Tuesday, May 22, 2012

Seven Things Ad Tech People Have Been Saying For the Last Five Years That Are Total BS

1.  “Brand dollars will come online if we just do ____.”

Brand dollars will come online, but it won’t be because of ad tech. It will be because television itself comes online. It’s already happening, with blended TV/online buys from most big networks, and the emergence of the “newfront”. Will ad tech need to provide features and functionality, new metrics, and innovative formats to capitalize on this endemic trend? Of course. But the idea of online publishers somehow keelhauling the established TV ad market is the single largest and most consistent fallacy this industry has propagated since its inception.

2.  "We don’t need a GRP for digital.”

The Media Kitchen's Darren Herman and I agree on a lot of things, but this is not one of them. Reference point #1 above: TV is coming online, and not the other way around. The GRP needs updating, and validation, but it’s still the currency by which the vast majority of ad revenue today is planned and evaluated, and for an optimal merge of the online and TV ad markets it will necessarily need to remain.

3.  “Buying ads is like trading stocks.”

Jordan Mitchell said it best here:

"When you buy a share of stock on the NASDAQ or NYSE, you know exactly what you’re getting...In contrast, ad exchanges provide very little transparency or standardized information to what you’re actually buying – they simply offer ad inventory by the tonnage through an auction model and cookie retargeting...This basically means ad exchanges as they exist today are built on “insider trading” principles."

4.  “This is the year of mobile."

Last year was the year of mobile, actually. I guess if you say it every year you’ll be right once eventually.

“The year 2011 saw mobile advertising become a meaningful category,” said David Silverman, Partner, PwC U.S. “By combining some of the best features of the internet, along with portability and location-based technology, mobile advertising is enabling marketers to deliver timely, targeted, relevant, and local advertisements in a manner that was not previously possible. It is for these reasons that we expect strong growth to continue with mobile advertising.”

5.  “The digital advertising industry is too crowded.”


Competition breeds innovation and forces vendors to price solutions at rates that encourage widespread trial and adoption of new technology. Without venture capital, and the attendant “crowding”, online advertising would be stuck in 1995, with a ceiling imposed by direct publisher sales, blind inventory, and zero accountability. More than 35% of the vaunted Lumascape has been acquired, which ought to be a strong indicator of value creation of all parties in the ecosystem.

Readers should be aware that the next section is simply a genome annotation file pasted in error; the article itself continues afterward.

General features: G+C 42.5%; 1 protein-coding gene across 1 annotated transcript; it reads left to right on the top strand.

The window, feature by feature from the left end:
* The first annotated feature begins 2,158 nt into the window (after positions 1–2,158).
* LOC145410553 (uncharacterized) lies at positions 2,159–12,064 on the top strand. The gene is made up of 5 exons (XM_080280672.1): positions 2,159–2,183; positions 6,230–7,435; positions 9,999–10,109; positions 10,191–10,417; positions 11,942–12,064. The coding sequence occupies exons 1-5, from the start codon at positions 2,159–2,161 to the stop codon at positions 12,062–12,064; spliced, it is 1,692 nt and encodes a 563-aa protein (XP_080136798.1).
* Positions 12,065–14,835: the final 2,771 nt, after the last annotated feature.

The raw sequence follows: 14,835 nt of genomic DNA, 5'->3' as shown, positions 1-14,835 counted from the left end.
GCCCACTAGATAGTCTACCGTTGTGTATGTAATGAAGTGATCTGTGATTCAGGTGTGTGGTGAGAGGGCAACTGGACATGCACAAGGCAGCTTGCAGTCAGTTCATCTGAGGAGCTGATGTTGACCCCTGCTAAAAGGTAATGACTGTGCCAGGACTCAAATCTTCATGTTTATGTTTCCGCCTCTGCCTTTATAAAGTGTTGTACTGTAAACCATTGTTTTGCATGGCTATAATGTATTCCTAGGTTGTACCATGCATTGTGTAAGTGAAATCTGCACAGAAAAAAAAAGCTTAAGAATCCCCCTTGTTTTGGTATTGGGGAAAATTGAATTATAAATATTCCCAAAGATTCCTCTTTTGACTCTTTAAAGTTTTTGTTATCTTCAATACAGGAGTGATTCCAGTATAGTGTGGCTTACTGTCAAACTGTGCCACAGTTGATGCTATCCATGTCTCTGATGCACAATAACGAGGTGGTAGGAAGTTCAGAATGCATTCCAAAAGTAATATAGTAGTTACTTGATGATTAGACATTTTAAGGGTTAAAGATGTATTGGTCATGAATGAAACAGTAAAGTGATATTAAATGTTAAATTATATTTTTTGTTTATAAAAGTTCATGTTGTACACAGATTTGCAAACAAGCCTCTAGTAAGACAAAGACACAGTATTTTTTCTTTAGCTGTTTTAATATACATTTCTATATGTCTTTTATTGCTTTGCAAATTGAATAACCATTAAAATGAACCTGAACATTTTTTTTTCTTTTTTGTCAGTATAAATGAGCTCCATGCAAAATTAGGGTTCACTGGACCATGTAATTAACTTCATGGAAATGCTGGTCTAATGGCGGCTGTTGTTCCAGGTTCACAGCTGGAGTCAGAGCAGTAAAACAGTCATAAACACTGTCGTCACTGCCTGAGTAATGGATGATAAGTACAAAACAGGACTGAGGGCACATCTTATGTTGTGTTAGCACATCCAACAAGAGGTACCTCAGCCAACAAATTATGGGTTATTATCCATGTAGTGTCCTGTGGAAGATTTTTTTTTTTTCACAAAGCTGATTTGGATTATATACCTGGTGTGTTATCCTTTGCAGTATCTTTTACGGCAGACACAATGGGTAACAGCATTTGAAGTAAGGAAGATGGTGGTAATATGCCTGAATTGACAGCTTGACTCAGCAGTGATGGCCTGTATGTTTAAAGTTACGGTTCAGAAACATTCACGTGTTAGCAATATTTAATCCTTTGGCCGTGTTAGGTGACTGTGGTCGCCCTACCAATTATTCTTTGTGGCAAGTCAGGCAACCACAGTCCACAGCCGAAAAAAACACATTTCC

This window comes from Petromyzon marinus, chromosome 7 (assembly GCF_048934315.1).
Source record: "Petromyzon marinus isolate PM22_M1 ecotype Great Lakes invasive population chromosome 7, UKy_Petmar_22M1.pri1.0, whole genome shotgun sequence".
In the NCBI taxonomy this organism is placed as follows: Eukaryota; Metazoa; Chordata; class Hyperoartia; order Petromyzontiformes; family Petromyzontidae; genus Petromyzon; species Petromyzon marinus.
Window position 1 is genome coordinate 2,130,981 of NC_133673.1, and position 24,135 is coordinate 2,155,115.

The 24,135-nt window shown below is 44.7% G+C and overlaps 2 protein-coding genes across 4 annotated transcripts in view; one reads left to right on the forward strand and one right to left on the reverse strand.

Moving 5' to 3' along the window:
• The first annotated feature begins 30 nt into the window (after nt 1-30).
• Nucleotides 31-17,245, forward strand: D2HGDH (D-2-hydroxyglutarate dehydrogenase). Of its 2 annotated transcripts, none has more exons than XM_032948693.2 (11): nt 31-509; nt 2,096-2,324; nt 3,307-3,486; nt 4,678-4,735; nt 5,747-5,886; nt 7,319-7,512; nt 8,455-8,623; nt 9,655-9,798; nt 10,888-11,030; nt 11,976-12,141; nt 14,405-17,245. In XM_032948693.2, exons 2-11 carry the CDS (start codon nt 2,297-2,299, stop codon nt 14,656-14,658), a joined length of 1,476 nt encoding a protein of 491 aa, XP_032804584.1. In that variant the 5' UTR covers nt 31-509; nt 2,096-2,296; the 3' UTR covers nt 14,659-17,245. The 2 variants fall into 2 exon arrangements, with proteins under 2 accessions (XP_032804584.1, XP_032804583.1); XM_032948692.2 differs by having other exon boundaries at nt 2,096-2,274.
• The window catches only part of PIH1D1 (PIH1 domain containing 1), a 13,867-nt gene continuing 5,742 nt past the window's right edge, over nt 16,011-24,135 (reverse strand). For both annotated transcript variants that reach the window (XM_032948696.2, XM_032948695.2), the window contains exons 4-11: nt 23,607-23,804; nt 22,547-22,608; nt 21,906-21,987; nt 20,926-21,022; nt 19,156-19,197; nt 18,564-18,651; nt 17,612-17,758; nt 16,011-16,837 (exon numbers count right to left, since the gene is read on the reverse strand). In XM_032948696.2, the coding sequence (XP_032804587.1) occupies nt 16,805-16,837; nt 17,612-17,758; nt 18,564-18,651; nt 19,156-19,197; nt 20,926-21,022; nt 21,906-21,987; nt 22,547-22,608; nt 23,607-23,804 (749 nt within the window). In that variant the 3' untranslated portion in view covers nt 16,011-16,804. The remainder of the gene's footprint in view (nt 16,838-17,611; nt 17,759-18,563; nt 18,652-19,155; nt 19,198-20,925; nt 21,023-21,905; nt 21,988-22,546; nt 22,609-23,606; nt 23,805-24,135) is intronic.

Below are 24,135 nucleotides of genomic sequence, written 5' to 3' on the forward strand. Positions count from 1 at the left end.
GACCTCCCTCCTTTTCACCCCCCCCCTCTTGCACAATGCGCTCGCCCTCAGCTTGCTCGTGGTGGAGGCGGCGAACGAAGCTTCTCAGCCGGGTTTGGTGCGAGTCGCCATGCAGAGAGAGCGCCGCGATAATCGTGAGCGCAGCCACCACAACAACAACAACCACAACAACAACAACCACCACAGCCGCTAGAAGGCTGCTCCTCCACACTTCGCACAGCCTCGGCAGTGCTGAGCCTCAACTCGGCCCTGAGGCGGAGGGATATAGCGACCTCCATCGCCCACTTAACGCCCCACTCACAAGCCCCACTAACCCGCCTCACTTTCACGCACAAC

6.  “Online advertising is too complicated.”


Inefficient? Sure. Resource intensive? Can be. But is hiring vendors, placing buys, and measuring results really that complex?

7.  “Ad networks are dead.”


For the last time, no they’re not. More than 50% of the comScore Top 50 Properties either own or are owned by an ad network. The 26th largest ad network is bigger than the 5th largest publisher. The Google Ad Network is the single largest provider of inventory on the Internet. Can we please stop talking about this now.

10 comments:

  1. THis is an awesome post, Kirby. I'm circulating it around. You will love ZEDO's new president, BTW. A savvy guy who knows advertising:-)

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    1. Thanks ZEDO! As for savvy, we could always use more of it in this industry.

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  2. Kirby, good stuff. Thought I disagree with #2. I agree that we need a fruit to fruit comparison (may not be apples to apples, but at least apples to pears). It's not good enough to just know you reached an average audience x times. We can do so much more than that.

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    1. Thanks Darren. I agree we CAN do more than the GRP I just questions when it WILL be feasible to do so!

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    2. This comment has been removed by the author.

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    3. You are both right in this case. The way I read Kirby's assertion is that TV needs a digital GRP in order to accelerate or facilitate that move. Once they are comfortable in digital, then we can let our digital wizardry loose to show them how much more there is to offer.

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  3. #8 If agency creatives and media people could just get along we could _______ ... I think we better work around this one... Kind of like "this is the year of mobile"... although we just bought a mobile company, so we think it is the year of mobile... Jay Sears, the Rubicon Project (jaysears.com)

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    1. Totally. Waiting for internal agency politics to resolve is not a good idea. And hey, I wrote this before you bought Mobsmith or I would have tagged THIS year the year of mobile.

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